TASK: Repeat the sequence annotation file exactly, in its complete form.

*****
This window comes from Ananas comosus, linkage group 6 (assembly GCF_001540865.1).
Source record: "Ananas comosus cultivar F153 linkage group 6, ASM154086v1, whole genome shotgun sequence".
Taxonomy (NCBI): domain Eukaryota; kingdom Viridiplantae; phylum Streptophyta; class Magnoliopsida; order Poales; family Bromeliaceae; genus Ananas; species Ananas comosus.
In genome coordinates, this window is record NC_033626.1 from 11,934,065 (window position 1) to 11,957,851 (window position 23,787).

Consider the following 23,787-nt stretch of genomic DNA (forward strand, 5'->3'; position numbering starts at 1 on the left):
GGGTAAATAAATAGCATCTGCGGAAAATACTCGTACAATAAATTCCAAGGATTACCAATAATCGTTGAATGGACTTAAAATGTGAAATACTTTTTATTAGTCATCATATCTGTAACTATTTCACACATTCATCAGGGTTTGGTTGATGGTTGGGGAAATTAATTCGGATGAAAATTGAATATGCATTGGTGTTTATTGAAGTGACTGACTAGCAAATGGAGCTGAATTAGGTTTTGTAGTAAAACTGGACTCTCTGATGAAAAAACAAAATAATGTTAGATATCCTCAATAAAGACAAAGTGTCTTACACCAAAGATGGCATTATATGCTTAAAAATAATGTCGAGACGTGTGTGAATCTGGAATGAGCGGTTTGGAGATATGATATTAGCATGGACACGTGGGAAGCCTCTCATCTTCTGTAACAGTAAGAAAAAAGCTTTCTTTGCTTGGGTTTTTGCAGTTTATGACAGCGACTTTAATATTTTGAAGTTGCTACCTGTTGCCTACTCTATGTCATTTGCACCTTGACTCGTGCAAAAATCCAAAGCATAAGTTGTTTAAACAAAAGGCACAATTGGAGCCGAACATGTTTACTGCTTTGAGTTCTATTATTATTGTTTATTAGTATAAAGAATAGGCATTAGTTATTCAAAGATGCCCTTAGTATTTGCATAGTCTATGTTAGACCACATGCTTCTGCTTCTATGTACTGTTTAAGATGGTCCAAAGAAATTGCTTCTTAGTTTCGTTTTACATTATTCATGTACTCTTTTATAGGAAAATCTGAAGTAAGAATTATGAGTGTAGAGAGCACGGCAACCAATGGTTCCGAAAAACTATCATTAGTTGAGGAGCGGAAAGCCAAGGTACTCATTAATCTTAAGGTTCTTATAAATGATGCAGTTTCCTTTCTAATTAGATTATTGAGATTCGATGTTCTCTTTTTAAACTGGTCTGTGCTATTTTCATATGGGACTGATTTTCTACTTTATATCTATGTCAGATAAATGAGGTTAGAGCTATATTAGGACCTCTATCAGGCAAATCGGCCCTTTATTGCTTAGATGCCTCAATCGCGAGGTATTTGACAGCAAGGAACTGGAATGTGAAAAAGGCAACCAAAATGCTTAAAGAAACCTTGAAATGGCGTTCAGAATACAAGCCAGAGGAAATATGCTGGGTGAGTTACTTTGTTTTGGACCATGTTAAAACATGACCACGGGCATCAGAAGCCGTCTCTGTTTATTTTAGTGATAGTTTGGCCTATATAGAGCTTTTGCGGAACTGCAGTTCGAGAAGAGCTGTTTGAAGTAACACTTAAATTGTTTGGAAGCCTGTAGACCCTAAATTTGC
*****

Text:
This window comes from Ananas comosus, linkage group 6 (assembly GCF_001540865.1).
Source record: "Ananas comosus cultivar F153 linkage group 6, ASM154086v1, whole genome shotgun sequence".
Taxonomy (NCBI): domain Eukaryota; kingdom Viridiplantae; phylum Streptophyta; class Magnoliopsida; order Poales; family Bromeliaceae; genus Ananas; species Ananas comosus.
In genome coordinates, this window is record NC_033626.1 from 11,934,065 (window position 1) to 11,957,851 (window position 23,787).

Consider the following 23,787-nt stretch of genomic DNA (forward strand, 5'->3'; position numbering starts at 1 on the left):
GGGTAAATAAATAGCATCTGCGGAAAATACTCGTACAATAAATTCCAAGGATTACCAATAATCGTTGAATGGACTTAAAATGTGAAATACTTTTTATTAGTCATCATATCTGTAACTATTTCACACATTCATCAGGGTTTGGTTGATGGTTGGGGAAATTAATTCGGATGAAAATTGAATATGCATTGGTGTTTATTGAAGTGACTGACTAGCAAATGGAGCTGAATTAGGTTTTGTAGTAAAACTGGACTCTCTGATGAAAAAACAAAATAATGTTAGATATCCTCAATAAAGACAAAGTGTCTTACACCAAAGATGGCATTATATGCTTAAAAATAATGTCGAGACGTGTGTGAATCTGGAATGAGCGGTTTGGAGATATGATATTAGCATGGACACGTGGGAAGCCTCTCATCTTCTGTAACAGTAAGAAAAAAGCTTTCTTTGCTTGGGTTTTTGCAGTTTATGACAGCGACTTTAATATTTTGAAGTTGCTACCTGTTGCCTACTCTATGTCATTTGCACCTTGACTCGTGCAAAAATCCAAAGCATAAGTTGTTTAAACAAAAGGCACAATTGGAGCCGAACATGTTTACTGCTTTGAGTTCTATTATTATTGTTTATTAGTATAAAGAATAGGCATTAGTTATTCAAAGATGCCCTTAGTATTTGCATAGTCTATGTTAGACCACATGCTTCTGCTTCTATGTACTGTTTAAGATGGTCCAAAGAAATTGCTTCTTAGTTTCGTTTTACATTATTCATGTACTCTTTTATAGGAAAATCTGAAGTAAGAATTATGAGTGTAGAGAGCACGGCAACCAATGGTTCCGAAAAACTATCATTAGTTGAGGAGCGGAAAGCCAAGGTACTCATTAATCTTAAGGTTCTTATAAATGATGCAGTTTCCTTTCTAATTAGATTATTGAGATTCGATGTTCTCTTTTTAAACTGGTCTGTGCTATTTTCATATGGGACTGATTTTCTACTTTATATCTATGTCAGATAAATGAGGTTAGAGCTATATTAGGACCTCTATCAGGCAAATCGGCCCTTTATTGCTTAGATGCCTCAATCGCGAGGTATTTGACAGCAAGGAACTGGAATGTGAAAAAGGCAACCAAAATGCTTAAAGAAACCTTGAAATGGCGTTCAGAATACAAGCCAGAGGAAATATGCTGGGTGAGTTACTTTGTTTTGGACCATGTTAAAACATGACCACGGGCATCAGAAGCCGTCTCTGTTTATTTTAGTGATAGTTTGGCCTATATAGAGCTTTTGCGGAACTGCAGTTCGAGAAGAGCTGTTTGAAGTAACACTTAAATTGTTTGGAAGCCTGTAGACCCTAAATTTGC